Is. 40:3-5 A voice is calling, "Clear the way for the LORD in the wilderness; Make smooth in the desert a highway for our God. Let every valley be lifted up, and every mountain and hill be made low; And let the rough ground become a plain, and the rugged terrain a broad valley; Then the glory of the LORD will be revealed..."
The speech used is painting a picture. You see, unlike today, where Air Force One flies the President to distant lands, and air-conditioned limousines whisk him to his destination, king in ancient times had to travel like everyone else - on land. And so, before a king's journey, the route would be inspected and upgraded. Potholes would be filled in. Mountains would be flattened and valleys would be filled. The path would be made straight.
In the same way, John is preaching that people need to prepare the road of their heart, to make it suitable for the Lord to arrive. That preparation is repentance.
John wouldn't be a successful TV preacher nowadays. But his appearance didn't stop huge crowds from making the trek to hear him preach. This is God's supernatural ordination of a ministry - when there is no earthly reason why a ministry is "successful," but it is anyway. John's location, John's message, and John's appearance should all have guaranteed his failure. But droves of people were going out to him and being baptized.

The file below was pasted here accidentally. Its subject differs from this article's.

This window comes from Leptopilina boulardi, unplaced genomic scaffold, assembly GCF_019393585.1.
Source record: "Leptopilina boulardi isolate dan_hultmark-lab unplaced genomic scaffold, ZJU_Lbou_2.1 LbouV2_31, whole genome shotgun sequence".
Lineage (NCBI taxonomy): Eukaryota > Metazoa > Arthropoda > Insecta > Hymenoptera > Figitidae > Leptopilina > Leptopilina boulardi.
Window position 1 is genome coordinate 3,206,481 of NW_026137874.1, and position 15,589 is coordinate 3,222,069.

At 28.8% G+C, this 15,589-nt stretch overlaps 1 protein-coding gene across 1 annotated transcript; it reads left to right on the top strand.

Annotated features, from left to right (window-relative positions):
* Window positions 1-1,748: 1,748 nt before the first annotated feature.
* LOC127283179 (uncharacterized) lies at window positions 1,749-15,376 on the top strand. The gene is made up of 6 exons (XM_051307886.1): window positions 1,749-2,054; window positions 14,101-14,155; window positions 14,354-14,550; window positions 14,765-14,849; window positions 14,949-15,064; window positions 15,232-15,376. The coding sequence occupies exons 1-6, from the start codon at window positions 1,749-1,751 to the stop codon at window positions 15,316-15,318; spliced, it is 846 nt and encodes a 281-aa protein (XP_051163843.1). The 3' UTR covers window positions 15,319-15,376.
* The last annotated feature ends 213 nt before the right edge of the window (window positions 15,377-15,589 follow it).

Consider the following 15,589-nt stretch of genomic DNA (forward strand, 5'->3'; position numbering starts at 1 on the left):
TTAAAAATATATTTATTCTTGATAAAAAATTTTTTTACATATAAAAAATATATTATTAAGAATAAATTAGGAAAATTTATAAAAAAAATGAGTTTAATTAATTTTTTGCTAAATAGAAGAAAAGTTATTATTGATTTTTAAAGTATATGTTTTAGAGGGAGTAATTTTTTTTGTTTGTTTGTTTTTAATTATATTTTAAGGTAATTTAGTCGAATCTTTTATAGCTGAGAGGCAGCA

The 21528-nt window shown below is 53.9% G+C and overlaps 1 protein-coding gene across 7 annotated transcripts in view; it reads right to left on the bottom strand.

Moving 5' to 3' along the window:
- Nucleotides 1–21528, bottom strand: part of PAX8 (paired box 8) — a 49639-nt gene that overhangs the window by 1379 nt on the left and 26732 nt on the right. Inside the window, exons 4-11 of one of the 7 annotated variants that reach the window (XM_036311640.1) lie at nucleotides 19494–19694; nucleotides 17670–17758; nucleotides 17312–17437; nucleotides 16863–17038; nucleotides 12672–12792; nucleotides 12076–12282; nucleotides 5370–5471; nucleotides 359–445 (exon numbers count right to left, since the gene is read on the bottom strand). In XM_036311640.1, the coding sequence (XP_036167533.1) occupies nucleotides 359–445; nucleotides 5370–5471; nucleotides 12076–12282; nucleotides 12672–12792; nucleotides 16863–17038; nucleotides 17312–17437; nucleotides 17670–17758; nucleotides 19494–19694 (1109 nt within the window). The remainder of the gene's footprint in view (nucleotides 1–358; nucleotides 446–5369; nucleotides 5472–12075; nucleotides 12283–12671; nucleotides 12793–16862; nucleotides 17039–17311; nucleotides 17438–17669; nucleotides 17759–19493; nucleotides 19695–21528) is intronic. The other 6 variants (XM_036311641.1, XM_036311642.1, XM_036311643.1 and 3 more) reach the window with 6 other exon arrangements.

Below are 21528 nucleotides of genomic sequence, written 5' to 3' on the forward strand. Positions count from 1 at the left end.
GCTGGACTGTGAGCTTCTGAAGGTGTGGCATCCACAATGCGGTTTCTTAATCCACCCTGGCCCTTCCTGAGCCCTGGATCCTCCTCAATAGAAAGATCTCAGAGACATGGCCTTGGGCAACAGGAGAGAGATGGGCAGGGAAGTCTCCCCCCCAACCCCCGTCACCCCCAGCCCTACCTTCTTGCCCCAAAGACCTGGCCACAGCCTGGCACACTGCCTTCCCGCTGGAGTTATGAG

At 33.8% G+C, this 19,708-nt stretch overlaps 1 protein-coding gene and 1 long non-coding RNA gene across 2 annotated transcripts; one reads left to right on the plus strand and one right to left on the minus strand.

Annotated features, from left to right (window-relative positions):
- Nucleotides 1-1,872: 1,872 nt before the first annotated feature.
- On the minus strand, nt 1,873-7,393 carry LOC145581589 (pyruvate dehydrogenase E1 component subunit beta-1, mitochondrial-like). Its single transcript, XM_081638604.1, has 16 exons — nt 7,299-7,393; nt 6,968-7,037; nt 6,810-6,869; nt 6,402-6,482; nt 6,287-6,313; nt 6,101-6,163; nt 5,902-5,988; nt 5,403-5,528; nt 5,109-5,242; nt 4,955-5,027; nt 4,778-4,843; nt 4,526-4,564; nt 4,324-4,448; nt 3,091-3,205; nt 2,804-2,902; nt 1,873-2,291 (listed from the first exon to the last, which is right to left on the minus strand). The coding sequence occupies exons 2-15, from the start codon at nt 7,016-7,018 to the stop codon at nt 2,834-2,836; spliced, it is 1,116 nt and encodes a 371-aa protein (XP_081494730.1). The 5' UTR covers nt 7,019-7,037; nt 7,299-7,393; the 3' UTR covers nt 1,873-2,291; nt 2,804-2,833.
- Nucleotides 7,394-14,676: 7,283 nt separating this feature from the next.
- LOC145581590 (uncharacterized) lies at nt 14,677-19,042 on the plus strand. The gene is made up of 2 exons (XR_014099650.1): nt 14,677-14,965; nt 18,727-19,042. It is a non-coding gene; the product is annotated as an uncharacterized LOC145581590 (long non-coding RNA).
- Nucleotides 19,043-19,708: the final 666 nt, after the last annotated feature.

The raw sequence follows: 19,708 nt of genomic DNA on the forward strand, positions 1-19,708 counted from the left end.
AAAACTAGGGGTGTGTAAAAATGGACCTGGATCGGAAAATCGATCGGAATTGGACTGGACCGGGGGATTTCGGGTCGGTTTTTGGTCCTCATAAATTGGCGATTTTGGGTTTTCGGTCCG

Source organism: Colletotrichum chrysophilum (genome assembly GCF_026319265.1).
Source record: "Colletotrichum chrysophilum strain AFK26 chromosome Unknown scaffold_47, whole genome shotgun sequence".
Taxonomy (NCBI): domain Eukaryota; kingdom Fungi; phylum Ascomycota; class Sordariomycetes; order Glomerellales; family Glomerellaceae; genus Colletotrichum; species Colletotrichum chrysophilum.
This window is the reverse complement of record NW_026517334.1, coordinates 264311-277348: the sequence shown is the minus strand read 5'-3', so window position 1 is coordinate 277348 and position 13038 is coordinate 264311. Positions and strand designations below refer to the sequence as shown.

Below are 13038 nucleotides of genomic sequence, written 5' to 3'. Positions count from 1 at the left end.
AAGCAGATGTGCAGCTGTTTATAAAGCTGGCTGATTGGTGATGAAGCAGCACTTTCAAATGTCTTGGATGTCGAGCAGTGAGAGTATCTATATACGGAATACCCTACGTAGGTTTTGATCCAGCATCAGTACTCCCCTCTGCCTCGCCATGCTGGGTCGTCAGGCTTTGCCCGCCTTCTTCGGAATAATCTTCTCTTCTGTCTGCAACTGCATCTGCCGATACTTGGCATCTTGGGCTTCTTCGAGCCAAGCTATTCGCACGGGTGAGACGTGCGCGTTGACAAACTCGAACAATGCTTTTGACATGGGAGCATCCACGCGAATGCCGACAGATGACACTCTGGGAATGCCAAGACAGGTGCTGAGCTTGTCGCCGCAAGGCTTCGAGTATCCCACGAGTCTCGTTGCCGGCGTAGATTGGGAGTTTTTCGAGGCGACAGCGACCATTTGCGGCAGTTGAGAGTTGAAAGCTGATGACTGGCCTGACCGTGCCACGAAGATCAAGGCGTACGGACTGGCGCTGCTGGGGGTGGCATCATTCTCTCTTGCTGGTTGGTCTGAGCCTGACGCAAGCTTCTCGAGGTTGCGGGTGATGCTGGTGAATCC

This baptism they were undergoing was a baptism of repentance. I want you to notice something. To many Christians, baptism is a major source of debate and division. What baptism represents, who can be baptized, and in what manner those people should be baptized. Some churches make you take weeks' worth of classes before being baptized.
And while I agree that we should seek to know the truth about the meaning and manner of various baptisms in the Bible, John didn't suffer from such difficulties. He simply told the people about their sin, and when they understood and desired to change, he submerged them in water as they confessed their sins. This was John's baptism of repentance, plain and simple.
John saw that many of the Pharisees and Sadducees were waiting in line to be baptized. These men who lived their lives as religious hypocrites were going to go through the motions of baptism without first having the heart change of repentance. John would not be a part of it. He told them that they would be judged by God like everyone else if they did not truly repent.
Notice that John was not exalting himself above the Pharisees and Sadducees as he rebuked them. He makes sure to point out that he is merely the road-preparer, that Jesus is the mighty one.
It is very easy for us when we preach to feel self-righteous as we rebuke the obvious sin in other's lives. But we are never free from sin, and must always remember that we aren't even qualified to untie Jesus Christ's shoes.
There has never been a single day in my life that I didn't have sin in my life of which I needed to repent. There are some who claim that they are perfectly right with God, who live their lives without conviction. But they are Pharisees and hypocrites. The Bible tells us,
1John 1:8-10 If we say that we have no sin, we are deceiving ourselves and the truth is not in us. If we confess our sins, He is faithful and righteous to forgive us our sins and to cleanse us from all unrighteousness. If we say that we have not sinned, we make Him a liar and His word is not in us